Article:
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Reed Gunther in Fish out of Slaughter #4

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Reed Gunther in Fish out of Slaughter #4

Credits

  • Words: Shane Houghton
  • Art: Chris Houghton
  • Publisher: Shane and Chris Houghton
  • Price: $3.00
  • Release Date: Jun 30, 2010

I recently saw Martin Scorsese’s Gangs of New York, a period film set in New York City during the Civil War. It was a wonder to look at and there has never been a performance by Daniel Day-Lewis that hasn’t left me awestruck. But aside from those two redeeming tidbits, the movie bored me into a lulled state of apathy.

Afterwards, when I read the fourth installment of Shane and Chris Houghton’s original Reed Gunther series, I found myself asking: “Why couldn’t Gangs of New York possess some of the charisma and energy that’s in this comic?” For this series continually raises its own bar of originality, humor, and wit—all the while maintaining a pace that few independent comics would ever dream of setting for themselves. This issue is Gangs of New York meets Mad magazine.

I first read of the adventures of Reed Gunther and his faithful (bear) steed, Sterling, back in January of this year. It was goofy, slapstick, and ridiculous. And I loved it: every last panel, every single word balloon. But more than that, it wasn’t a book I quickly forgot. It would reoccur in my memory from time to time, always encouraging a small chuckle.

The fourth issue is no different. For a refresher, Reed and Sterling have been trekking across the American landscape in order to save their gal-pal Starla from the sinister Mr. Picks, a vile capitalist (really, aren’t they all?) who’s using a magical idol to create monsters for his freak-show business. If that isn’t wildly original, I don’t know what is.

Reed and Sterling track down Picks and Starla to a Manhattan that can only exist in the nineteenth century. The creators have been careful (as far as I can tell) not to overtly date their comic, much the same way Basin City of Frank Miller’s Sin City can’t be specifically placed in time or space. We’re given hints here and there, but nothing is concrete. For example, we see a very large executive with a bushy moustache sitting in the Oval Office who I can only place as President Taft. So, there it is.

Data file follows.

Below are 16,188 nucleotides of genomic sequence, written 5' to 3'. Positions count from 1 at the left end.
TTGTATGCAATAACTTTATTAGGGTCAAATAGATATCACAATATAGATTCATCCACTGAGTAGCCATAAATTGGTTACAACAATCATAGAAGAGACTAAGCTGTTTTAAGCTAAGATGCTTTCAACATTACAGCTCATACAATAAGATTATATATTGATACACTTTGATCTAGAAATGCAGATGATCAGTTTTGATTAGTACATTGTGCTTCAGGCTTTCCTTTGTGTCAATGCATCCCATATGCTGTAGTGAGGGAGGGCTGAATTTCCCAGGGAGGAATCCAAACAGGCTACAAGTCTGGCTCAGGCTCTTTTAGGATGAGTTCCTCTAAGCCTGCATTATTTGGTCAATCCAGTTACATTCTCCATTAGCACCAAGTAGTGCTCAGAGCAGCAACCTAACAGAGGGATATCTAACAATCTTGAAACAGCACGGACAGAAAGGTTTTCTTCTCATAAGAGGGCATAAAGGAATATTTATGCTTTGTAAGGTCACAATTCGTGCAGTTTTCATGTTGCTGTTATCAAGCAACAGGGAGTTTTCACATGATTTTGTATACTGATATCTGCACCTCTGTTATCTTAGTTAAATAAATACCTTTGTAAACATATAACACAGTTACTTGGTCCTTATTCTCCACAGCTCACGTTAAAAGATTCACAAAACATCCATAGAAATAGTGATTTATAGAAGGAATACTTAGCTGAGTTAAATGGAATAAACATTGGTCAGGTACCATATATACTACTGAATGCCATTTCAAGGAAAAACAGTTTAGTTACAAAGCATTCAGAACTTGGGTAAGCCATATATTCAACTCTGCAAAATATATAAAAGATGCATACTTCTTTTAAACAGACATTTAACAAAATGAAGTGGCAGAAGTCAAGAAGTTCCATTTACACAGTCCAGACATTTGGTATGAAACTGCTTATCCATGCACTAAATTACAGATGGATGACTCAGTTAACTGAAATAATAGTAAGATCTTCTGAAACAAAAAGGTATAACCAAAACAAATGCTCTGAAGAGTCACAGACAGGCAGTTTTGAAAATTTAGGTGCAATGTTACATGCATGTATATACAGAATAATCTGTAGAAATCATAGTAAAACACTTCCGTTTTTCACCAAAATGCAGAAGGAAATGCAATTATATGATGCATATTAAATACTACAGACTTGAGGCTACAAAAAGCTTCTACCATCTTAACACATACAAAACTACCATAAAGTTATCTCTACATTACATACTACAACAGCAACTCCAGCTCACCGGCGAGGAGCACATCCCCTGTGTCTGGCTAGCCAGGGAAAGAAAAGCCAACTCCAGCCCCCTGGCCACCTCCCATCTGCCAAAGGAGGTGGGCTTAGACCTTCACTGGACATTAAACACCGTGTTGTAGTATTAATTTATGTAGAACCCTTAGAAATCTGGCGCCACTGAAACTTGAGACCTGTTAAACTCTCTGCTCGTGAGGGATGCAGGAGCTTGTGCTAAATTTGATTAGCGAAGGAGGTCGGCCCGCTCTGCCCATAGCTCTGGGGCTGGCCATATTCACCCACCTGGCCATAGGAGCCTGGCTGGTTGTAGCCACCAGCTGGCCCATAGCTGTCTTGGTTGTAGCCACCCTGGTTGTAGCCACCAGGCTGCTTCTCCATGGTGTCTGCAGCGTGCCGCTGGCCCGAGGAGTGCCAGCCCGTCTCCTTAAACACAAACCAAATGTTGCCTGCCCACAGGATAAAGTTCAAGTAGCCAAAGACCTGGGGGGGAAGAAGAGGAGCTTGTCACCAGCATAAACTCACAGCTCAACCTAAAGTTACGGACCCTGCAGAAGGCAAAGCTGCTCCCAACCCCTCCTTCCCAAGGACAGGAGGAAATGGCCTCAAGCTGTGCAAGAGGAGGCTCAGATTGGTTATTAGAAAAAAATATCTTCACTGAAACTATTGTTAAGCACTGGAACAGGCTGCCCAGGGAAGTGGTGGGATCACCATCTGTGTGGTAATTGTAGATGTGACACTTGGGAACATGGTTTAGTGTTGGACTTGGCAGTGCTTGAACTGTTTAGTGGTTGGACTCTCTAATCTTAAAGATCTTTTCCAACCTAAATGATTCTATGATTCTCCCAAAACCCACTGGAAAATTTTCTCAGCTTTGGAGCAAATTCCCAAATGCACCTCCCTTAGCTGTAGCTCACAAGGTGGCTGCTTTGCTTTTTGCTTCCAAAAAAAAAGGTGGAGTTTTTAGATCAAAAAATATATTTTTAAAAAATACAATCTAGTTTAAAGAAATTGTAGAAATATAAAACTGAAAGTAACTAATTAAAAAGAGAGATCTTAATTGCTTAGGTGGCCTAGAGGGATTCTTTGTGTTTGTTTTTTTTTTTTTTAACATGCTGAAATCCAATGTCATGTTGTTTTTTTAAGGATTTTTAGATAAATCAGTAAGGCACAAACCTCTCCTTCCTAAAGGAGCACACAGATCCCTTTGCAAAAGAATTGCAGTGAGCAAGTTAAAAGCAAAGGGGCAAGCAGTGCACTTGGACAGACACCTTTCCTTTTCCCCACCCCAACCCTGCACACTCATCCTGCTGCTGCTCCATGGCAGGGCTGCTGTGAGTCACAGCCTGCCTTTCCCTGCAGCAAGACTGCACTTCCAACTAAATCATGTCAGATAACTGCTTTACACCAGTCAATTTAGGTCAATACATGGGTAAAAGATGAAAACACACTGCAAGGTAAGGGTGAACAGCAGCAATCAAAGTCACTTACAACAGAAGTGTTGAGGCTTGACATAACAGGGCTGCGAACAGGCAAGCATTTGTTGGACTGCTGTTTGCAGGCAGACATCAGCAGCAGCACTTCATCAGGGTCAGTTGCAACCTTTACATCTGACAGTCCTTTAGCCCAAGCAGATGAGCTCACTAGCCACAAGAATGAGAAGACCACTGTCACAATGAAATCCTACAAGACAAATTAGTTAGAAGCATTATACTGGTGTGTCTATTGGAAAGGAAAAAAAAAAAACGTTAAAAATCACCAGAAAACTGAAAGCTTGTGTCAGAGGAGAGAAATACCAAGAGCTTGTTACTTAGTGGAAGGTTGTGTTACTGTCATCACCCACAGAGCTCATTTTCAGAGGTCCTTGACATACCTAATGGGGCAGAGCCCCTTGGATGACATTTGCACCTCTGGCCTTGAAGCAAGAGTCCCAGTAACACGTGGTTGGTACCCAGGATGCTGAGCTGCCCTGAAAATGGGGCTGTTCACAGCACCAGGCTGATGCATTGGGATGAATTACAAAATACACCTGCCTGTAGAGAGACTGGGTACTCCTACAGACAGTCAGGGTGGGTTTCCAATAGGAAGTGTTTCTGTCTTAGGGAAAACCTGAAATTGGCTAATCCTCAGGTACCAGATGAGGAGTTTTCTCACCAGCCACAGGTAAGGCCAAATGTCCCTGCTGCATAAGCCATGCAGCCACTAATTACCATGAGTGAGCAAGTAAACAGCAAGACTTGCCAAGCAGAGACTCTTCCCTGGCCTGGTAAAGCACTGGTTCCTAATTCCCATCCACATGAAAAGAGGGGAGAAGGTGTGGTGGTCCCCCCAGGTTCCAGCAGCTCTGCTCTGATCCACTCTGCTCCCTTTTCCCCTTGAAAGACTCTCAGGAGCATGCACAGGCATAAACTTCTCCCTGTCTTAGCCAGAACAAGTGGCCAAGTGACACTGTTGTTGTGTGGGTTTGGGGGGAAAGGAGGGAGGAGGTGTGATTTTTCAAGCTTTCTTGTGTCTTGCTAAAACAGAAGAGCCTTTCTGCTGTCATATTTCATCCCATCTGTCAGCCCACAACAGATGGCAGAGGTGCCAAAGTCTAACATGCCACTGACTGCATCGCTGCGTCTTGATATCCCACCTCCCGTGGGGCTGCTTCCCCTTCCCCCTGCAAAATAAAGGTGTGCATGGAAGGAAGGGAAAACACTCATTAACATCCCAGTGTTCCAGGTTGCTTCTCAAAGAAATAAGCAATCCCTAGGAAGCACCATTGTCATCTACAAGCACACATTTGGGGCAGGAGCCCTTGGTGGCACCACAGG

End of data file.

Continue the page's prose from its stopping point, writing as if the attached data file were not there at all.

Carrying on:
The president is rightly concerned that the country is being overrun with demons and monsters created by the idol. The president’s solution: dispatch Special Agent Mundy (perhaps a nod to Dexter’s Special Agent Lundy character?), an old-world version of the Men in Black who could moonlight as Honest Abe’s stunt double. This dude is no-nonsense, which causes a lot of wacky tension when he runs into the nothing-but-nonsense Reed.

Reed Gunther is such a good comic because writer Shane and artist Chris Houghton love what they’re doing. Perhaps their dynamic is due to the blood they share, but whatever the case may be, they’re producing one of my favorite indie books today. Shane’s writing is filled with genuine humor while never slowing up on advancing the story. He lays out simple, smooth, and pithy plots that are not formulaic. His characters are rich and colorful and oddly relatable.

As for artist Chris’ illustrations: they’re superb. He maintains the light feeling of a comic strip while focusing on intense detail when it’s required. The skylines of early Manhattan are quite impressive, as is the level of detail he places into the industrial steam-punk setting of Agent Mundy’s headquarters.

Reed Gunther is a book with an electric energy that sparkles with every turn of the page, and it only gets better in the fourth issue. For anyone who hasn’t read any of the prior books and is curious, think of this comic as a hybrid between the folklore of Hellboy, the offbeat humor of The Far Side, and the everlasting charm of Calvin and Hobbes. I love Reed Gunther, and I want everyone else to, also. Don’t waste any time: pick up the fourth issue, Reed Gunther in Fish Out of Slaughter, and every issue before it.

P.S. I need to make note of the phenomenal guest pinup illustrated by Brian Remillard. It’s a stunning image that stands in shockingly serious contrast to the fun and airy artwork of Chris Houghton. Remillard is a real talent, himself; check out his website to see more of his work.

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